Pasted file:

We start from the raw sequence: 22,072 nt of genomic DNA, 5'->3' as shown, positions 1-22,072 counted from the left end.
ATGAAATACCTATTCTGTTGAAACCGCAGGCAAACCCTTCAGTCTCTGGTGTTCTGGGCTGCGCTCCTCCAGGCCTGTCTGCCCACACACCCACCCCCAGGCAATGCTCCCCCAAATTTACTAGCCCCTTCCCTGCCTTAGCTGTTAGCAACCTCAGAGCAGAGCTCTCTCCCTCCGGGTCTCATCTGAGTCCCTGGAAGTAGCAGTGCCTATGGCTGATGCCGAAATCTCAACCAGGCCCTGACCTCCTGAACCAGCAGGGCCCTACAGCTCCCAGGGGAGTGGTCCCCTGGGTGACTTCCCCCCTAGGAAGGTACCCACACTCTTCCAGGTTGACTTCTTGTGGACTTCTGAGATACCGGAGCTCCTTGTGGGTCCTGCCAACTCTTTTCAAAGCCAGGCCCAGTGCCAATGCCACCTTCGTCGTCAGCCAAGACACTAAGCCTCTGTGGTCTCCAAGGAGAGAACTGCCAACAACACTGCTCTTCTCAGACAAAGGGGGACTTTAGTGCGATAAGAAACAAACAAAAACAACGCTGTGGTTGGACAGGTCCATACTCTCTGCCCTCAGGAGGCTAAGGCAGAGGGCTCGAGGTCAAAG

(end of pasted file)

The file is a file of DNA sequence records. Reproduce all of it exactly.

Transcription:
We start from the raw sequence: 22,072 nt of genomic DNA, 5'->3' as shown, positions 1-22,072 counted from the left end.
ATGAAATACCTATTCTGTTGAAACCGCAGGCAAACCCTTCAGTCTCTGGTGTTCTGGGCTGCGCTCCTCCAGGCCTGTCTGCCCACACACCCACCCCCAGGCAATGCTCCCCCAAATTTACTAGCCCCTTCCCTGCCTTAGCTGTTAGCAACCTCAGAGCAGAGCTCTCTCCCTCCGGGTCTCATCTGAGTCCCTGGAAGTAGCAGTGCCTATGGCTGATGCCGAAATCTCAACCAGGCCCTGACCTCCTGAACCAGCAGGGCCCTACAGCTCCCAGGGGAGTGGTCCCCTGGGTGACTTCCCCCCTAGGAAGGTACCCACACTCTTCCAGGTTGACTTCTTGTGGACTTCTGAGATACCGGAGCTCCTTGTGGGTCCTGCCAACTCTTTTCAAAGCCAGGCCCAGTGCCAATGCCACCTTCGTCGTCAGCCAAGACACTAAGCCTCTGTGGTCTCCAAGGAGAGAACTGCCAACAACACTGCTCTTCTCAGACAAAGGGGGACTTTAGTGCGATAAGAAACAAACAAAAACAACGCTGTGGTTGGACAGGTCCATACTCTCTGCCCTCAGGAGGCTAAGGCAGAGGGCTCGAGGTCAAAG